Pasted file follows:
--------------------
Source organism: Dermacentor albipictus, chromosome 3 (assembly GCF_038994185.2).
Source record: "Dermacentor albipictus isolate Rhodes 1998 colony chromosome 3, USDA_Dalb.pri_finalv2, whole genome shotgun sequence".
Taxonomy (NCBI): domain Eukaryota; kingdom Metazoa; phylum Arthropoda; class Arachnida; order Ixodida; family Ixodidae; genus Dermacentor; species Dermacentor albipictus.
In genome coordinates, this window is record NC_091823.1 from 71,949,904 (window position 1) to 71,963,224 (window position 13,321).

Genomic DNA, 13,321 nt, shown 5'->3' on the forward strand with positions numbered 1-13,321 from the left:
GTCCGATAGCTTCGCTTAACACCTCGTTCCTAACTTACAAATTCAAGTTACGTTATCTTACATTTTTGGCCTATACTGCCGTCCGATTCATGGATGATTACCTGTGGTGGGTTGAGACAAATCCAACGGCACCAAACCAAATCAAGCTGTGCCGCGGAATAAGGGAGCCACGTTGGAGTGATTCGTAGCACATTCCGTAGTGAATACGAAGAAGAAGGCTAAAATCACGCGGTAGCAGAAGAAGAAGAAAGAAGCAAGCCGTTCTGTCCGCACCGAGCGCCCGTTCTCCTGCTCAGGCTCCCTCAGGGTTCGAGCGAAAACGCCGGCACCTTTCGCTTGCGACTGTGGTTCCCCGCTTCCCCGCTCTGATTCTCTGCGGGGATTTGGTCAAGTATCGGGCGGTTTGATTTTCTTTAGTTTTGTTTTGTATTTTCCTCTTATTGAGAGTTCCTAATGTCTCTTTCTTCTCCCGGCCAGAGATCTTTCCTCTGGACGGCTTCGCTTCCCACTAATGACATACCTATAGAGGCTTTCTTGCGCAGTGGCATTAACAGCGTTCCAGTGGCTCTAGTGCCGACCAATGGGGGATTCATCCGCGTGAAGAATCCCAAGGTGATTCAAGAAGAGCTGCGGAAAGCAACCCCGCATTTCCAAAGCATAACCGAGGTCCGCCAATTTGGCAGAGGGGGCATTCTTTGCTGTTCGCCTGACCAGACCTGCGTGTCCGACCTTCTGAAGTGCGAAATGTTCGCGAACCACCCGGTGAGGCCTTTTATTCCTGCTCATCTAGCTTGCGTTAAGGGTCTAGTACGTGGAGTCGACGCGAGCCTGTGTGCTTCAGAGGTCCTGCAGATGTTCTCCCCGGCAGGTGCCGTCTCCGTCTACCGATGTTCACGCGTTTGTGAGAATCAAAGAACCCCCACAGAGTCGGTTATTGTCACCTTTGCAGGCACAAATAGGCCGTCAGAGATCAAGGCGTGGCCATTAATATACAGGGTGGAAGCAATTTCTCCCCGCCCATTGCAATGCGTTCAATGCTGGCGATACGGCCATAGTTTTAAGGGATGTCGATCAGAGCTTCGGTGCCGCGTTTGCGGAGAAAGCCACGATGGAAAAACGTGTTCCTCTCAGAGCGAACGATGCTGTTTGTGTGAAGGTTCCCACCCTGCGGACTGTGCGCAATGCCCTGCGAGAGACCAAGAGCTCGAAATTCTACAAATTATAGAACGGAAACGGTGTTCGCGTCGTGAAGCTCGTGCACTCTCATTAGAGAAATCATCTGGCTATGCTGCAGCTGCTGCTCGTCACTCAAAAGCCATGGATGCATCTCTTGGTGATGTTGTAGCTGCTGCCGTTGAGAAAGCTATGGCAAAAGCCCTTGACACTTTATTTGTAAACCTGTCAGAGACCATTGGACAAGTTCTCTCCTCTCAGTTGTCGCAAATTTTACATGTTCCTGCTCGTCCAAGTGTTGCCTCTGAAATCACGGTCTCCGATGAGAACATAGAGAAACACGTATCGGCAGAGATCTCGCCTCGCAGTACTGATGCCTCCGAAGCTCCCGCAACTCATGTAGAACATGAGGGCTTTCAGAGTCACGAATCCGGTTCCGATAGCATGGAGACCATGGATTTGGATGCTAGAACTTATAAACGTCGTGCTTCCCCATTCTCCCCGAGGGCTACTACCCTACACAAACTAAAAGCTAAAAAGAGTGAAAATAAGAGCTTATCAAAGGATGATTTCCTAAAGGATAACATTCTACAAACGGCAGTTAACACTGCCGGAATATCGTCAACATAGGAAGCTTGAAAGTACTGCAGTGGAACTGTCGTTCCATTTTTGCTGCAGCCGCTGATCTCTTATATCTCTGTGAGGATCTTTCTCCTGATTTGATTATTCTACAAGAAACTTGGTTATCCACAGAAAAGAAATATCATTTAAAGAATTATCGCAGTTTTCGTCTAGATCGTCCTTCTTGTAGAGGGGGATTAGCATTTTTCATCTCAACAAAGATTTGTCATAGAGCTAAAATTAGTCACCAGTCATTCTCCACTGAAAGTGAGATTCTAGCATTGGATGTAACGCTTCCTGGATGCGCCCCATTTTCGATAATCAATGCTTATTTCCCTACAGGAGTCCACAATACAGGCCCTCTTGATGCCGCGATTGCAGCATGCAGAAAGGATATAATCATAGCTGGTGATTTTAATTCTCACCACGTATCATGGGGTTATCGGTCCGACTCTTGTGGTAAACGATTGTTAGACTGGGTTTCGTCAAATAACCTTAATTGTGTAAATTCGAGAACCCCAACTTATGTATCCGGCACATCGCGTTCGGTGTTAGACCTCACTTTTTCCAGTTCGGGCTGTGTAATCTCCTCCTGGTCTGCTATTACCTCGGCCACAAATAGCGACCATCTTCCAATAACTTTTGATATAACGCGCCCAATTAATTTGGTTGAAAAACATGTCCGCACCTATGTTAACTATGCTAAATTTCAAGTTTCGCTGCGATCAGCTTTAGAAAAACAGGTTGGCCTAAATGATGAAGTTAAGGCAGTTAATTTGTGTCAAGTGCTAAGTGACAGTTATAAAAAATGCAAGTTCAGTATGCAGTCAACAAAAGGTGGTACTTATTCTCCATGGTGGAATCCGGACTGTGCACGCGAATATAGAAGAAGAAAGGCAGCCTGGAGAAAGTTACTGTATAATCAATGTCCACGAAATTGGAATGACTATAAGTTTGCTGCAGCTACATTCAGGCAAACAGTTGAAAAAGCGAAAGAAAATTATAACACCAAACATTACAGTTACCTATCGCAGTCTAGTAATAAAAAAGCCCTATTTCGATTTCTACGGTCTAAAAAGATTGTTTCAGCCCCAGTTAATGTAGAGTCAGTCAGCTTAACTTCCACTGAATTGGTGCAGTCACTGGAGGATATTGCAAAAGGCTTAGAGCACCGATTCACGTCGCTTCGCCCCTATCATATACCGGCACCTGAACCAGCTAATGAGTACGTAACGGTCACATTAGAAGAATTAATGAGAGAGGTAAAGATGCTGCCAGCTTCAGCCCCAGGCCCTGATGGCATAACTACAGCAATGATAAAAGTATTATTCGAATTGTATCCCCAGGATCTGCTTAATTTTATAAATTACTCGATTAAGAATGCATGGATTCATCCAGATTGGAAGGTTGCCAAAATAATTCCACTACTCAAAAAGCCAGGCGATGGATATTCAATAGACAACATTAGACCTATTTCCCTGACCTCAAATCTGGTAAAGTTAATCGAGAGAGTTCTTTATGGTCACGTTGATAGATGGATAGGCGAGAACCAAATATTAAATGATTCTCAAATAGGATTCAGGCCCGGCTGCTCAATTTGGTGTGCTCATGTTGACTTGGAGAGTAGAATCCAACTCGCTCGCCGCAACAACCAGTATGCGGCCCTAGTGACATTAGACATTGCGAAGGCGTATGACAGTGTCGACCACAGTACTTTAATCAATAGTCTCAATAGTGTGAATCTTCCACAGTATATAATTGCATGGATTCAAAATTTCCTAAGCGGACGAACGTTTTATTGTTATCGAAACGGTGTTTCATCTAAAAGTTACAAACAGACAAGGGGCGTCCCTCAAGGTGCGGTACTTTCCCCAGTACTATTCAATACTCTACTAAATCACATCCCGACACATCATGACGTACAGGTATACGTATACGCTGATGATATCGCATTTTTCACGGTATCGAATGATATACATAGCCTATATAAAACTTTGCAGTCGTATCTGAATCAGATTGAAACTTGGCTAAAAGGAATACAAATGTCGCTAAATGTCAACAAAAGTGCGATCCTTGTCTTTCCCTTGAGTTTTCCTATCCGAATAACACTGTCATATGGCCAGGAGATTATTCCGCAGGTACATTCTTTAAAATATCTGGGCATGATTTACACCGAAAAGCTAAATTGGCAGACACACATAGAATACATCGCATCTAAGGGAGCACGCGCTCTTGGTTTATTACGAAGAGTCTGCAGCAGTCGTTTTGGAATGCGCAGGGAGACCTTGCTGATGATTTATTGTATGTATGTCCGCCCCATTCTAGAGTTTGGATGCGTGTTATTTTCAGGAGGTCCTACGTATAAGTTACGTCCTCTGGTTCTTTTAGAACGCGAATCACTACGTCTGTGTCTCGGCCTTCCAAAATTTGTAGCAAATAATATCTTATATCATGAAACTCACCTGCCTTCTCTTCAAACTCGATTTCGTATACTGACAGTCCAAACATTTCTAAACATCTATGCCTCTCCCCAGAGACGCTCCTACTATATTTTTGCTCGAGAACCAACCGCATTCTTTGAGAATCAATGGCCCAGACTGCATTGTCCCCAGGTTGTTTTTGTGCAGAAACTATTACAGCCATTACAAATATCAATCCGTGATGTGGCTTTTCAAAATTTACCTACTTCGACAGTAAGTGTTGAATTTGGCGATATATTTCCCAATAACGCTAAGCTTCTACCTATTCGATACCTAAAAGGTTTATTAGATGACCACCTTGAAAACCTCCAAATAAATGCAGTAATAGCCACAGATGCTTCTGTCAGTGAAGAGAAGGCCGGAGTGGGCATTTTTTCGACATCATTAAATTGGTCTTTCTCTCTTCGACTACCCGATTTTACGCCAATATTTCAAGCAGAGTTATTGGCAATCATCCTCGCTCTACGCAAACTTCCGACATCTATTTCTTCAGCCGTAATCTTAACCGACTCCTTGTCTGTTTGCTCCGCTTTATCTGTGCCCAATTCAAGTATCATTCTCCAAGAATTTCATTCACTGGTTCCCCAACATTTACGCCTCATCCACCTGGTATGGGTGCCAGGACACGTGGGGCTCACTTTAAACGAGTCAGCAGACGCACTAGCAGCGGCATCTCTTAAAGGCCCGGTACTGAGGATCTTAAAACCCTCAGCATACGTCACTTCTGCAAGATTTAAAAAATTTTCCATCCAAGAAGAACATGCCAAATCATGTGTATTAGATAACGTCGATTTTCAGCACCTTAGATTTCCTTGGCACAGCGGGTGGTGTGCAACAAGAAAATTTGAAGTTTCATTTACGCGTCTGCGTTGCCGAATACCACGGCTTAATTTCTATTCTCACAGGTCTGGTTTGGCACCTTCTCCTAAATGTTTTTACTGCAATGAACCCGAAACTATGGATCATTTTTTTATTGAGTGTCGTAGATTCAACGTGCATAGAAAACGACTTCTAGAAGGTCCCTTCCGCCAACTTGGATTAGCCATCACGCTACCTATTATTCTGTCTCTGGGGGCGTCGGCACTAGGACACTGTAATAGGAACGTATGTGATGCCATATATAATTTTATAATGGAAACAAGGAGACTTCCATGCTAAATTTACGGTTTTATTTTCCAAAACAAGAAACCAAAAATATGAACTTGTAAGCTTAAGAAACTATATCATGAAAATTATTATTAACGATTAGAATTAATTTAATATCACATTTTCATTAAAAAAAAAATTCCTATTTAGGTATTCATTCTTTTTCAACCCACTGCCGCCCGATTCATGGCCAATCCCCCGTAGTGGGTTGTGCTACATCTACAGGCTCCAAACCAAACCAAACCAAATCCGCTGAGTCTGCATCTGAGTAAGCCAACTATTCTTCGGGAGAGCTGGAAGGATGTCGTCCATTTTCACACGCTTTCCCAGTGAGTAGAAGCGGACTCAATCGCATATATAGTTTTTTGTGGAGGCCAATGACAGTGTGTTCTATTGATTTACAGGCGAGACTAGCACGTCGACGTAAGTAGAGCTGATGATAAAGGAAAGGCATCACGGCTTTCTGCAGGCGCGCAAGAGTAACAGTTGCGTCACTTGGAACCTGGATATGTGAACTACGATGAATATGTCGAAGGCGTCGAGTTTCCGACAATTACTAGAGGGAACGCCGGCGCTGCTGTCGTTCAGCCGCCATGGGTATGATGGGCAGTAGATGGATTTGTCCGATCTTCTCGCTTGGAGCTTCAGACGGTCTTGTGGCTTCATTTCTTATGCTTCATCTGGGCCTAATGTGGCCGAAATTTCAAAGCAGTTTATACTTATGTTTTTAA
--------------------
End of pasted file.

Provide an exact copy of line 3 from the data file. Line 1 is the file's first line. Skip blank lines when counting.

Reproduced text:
Taxonomy (NCBI): domain Eukaryota; kingdom Metazoa; phylum Arthropoda; class Arachnida; order Ixodida; family Ixodidae; genus Dermacentor; species Dermacentor albipictus.